The reasons for the journey were many and varied and could be said to include a desire for adventure, a yearning to see for real a country I had viewed so often on screen and perhaps also a wish to experience a culture that had cast its glamorous spell on me and others from my earliest memories. However . . . A cynic or an honest man might mention that I was eighteen years old and was to be met at the airport by a girl from Detroit. A young lady I had met the previous summer when she was on a cycling holiday in Scotland and I would probably consider myself both cynic and honest man at least some of the time

We had kept in touch by letter and the odd phone call but I knew things were going well when she sent me a mix tape. I never hear Shriekback's Nemesis without being reminded of that time. She it was who also introduced me to PIL and the Indigo Girls. In return I sent her some Scottish stuff by Runrig, The Skids and Aztec Camera. Mix tapes eh? The love letter of the eighties.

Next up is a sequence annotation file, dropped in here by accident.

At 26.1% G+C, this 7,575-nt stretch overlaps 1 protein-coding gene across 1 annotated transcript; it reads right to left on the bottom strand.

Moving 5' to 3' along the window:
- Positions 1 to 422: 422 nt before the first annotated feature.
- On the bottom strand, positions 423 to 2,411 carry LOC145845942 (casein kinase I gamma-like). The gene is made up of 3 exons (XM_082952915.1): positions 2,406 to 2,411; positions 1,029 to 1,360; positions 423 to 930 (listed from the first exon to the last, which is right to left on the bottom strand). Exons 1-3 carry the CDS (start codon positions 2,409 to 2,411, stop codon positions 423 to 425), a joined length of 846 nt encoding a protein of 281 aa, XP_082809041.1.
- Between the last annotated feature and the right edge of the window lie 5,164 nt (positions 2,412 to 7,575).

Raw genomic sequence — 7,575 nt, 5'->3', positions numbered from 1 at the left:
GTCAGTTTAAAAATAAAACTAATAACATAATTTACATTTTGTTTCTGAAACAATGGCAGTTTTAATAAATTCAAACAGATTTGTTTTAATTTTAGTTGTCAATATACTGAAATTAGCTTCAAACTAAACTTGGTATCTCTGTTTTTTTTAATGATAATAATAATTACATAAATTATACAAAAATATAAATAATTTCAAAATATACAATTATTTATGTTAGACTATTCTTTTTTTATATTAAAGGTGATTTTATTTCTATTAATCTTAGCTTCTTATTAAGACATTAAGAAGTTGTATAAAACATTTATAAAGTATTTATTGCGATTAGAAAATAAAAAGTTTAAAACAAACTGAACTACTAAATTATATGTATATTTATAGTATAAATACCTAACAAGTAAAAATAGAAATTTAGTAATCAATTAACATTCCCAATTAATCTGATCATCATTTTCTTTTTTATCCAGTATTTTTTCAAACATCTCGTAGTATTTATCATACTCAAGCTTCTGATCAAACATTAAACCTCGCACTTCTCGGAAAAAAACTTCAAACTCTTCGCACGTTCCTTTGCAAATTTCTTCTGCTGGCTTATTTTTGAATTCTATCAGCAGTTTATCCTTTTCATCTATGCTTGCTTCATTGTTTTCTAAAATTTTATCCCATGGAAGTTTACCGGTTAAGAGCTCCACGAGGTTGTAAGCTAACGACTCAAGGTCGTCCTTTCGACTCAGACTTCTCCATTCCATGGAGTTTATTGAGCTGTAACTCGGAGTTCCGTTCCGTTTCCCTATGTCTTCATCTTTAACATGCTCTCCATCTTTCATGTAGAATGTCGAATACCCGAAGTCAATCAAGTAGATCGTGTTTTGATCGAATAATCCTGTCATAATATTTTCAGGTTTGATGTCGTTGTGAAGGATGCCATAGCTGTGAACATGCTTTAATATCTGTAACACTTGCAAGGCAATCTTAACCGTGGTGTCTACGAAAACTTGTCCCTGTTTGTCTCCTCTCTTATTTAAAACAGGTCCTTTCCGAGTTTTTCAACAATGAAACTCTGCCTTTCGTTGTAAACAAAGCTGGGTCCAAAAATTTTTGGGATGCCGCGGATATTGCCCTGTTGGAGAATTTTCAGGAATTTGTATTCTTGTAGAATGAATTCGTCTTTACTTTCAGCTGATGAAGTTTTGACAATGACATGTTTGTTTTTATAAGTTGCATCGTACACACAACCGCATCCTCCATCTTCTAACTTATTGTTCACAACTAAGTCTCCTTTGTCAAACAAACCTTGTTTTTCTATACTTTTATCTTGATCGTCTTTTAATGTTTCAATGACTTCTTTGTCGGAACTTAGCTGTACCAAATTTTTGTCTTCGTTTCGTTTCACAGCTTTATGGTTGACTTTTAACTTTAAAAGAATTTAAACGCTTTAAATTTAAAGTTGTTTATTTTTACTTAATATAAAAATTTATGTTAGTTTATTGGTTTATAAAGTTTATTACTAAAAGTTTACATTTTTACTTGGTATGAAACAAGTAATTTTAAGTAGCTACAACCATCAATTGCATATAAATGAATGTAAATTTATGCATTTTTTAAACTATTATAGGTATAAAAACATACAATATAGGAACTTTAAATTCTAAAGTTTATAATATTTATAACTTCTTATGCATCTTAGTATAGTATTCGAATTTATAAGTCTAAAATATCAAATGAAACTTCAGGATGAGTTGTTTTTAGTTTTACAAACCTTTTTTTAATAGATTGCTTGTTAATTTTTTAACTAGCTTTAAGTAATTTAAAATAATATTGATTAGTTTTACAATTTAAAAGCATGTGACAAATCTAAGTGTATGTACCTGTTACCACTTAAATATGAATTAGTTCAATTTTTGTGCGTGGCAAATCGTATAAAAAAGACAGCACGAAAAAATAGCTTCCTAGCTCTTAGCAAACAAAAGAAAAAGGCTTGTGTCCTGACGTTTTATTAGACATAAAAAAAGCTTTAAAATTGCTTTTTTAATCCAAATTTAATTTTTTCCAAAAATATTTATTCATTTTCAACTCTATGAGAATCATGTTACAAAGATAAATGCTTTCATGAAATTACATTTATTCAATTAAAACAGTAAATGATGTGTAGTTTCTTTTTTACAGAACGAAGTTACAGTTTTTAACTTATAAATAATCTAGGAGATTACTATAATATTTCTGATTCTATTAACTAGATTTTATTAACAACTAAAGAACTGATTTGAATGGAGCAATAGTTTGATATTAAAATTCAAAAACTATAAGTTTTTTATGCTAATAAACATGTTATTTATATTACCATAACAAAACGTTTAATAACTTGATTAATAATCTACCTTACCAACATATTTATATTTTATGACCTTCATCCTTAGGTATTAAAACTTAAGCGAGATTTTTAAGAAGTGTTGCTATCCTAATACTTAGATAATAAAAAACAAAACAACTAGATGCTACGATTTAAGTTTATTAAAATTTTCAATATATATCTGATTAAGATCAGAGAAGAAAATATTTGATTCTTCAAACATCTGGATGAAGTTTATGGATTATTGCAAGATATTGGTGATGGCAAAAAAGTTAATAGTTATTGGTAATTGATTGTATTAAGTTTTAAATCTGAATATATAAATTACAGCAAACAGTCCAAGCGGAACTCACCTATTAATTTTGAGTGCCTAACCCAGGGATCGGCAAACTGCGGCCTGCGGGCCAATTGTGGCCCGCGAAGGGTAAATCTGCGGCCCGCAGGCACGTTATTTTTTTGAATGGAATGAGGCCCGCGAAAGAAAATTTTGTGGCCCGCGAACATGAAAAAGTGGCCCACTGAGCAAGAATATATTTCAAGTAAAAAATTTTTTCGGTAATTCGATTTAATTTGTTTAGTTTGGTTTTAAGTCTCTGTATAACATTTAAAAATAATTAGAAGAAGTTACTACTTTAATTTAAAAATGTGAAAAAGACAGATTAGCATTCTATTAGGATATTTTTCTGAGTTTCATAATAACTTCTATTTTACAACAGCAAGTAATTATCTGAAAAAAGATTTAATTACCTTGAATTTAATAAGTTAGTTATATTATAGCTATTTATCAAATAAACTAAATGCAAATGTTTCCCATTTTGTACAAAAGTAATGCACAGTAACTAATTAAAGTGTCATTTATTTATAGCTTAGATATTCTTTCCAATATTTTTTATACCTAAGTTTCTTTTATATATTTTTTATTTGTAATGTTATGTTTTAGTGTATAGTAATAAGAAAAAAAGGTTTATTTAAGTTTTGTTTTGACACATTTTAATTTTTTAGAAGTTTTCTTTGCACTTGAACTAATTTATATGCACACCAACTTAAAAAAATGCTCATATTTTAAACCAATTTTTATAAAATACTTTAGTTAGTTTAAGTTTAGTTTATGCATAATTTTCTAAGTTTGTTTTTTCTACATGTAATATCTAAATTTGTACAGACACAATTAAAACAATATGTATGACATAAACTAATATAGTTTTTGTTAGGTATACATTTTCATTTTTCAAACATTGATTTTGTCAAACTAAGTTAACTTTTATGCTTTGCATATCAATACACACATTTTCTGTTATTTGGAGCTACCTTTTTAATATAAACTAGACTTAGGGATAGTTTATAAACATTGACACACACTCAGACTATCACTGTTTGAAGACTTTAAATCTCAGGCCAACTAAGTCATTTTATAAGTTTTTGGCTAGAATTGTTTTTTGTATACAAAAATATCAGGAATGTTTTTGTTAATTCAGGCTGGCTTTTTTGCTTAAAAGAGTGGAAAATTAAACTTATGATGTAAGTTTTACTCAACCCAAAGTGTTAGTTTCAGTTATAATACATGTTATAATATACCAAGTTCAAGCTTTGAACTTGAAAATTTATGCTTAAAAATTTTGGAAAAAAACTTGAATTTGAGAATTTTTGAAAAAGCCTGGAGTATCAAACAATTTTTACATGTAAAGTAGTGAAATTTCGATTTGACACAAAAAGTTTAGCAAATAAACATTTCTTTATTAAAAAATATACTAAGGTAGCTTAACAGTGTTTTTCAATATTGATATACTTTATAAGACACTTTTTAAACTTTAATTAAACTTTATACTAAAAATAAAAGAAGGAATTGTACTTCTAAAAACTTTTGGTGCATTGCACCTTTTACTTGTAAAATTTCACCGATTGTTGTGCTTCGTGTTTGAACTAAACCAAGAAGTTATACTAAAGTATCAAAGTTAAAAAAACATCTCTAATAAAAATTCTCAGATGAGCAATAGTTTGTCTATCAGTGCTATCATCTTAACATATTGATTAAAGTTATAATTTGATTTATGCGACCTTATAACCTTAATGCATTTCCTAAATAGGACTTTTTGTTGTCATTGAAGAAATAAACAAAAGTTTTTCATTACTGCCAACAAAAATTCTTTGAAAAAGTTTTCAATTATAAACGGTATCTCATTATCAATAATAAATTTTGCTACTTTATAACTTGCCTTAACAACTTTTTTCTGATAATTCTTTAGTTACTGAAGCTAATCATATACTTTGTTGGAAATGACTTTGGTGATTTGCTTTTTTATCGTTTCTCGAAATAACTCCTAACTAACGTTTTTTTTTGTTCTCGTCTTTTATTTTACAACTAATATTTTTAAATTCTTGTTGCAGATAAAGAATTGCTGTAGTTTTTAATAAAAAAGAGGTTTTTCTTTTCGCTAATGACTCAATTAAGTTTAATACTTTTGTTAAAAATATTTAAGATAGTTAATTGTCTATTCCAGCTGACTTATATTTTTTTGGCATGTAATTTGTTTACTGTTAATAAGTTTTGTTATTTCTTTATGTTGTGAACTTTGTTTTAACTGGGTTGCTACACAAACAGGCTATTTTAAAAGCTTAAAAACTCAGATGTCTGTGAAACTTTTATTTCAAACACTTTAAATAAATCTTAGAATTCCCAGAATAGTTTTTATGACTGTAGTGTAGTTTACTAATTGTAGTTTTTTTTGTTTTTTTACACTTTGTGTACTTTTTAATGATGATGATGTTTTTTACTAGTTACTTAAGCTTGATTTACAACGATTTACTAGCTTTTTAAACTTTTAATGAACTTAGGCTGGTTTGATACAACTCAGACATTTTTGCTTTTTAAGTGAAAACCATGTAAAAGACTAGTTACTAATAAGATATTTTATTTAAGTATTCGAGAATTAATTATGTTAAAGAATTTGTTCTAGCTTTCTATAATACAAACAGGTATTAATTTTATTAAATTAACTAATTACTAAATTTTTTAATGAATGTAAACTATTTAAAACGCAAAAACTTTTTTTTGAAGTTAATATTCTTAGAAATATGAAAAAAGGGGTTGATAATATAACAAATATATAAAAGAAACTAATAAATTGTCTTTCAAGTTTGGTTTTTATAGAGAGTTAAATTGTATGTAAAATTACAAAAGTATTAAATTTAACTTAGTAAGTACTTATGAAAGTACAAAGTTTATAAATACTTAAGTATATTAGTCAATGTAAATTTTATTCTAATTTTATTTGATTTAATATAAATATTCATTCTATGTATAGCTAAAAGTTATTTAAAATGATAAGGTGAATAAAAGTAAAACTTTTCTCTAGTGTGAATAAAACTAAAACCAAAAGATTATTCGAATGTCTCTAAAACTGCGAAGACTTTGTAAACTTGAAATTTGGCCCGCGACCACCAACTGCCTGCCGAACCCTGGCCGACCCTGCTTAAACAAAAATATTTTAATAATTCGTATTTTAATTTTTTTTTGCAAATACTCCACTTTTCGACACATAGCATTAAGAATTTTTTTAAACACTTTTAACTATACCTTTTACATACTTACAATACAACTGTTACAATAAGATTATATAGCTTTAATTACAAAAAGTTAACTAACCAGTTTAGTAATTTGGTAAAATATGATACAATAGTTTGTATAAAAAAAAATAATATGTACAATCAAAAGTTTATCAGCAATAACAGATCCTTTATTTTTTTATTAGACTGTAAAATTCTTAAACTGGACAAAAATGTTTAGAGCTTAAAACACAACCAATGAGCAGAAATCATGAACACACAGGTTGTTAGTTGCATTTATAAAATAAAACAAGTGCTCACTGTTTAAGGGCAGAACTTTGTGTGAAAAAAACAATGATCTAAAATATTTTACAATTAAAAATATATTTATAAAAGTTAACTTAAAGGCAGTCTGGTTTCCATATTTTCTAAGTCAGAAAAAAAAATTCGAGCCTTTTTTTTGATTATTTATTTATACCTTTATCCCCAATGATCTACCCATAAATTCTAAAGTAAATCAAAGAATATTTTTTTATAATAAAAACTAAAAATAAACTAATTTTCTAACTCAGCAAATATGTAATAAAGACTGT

After three days away from Aviemore and still no nearer to actually getting airborne it was pretty obvious why the ticket had been so cheap in the first place. Planes to JFK were full up and nobody official cared whether I crossed the Atlantic or gave up and went home.

Eventually I went to the BA desk, stressing my flexibility and asked for advice. It turned out that my ticket would allow me to go to half a dozen airports in the eastern US and only New York and Washington were busy. I opted for Pittsburgh via Philadelphia on the grounds that it was closer to Detroit and so would involve less of a drive when I arrived. With my ticket changed I had to rush a little to get to the gate, pausing for a only few moments at a payphone to call my (not quite yet but possibly one day) girlfriend's mother and let her know about the change in plan and then onto the plane breathless, relieved and elated.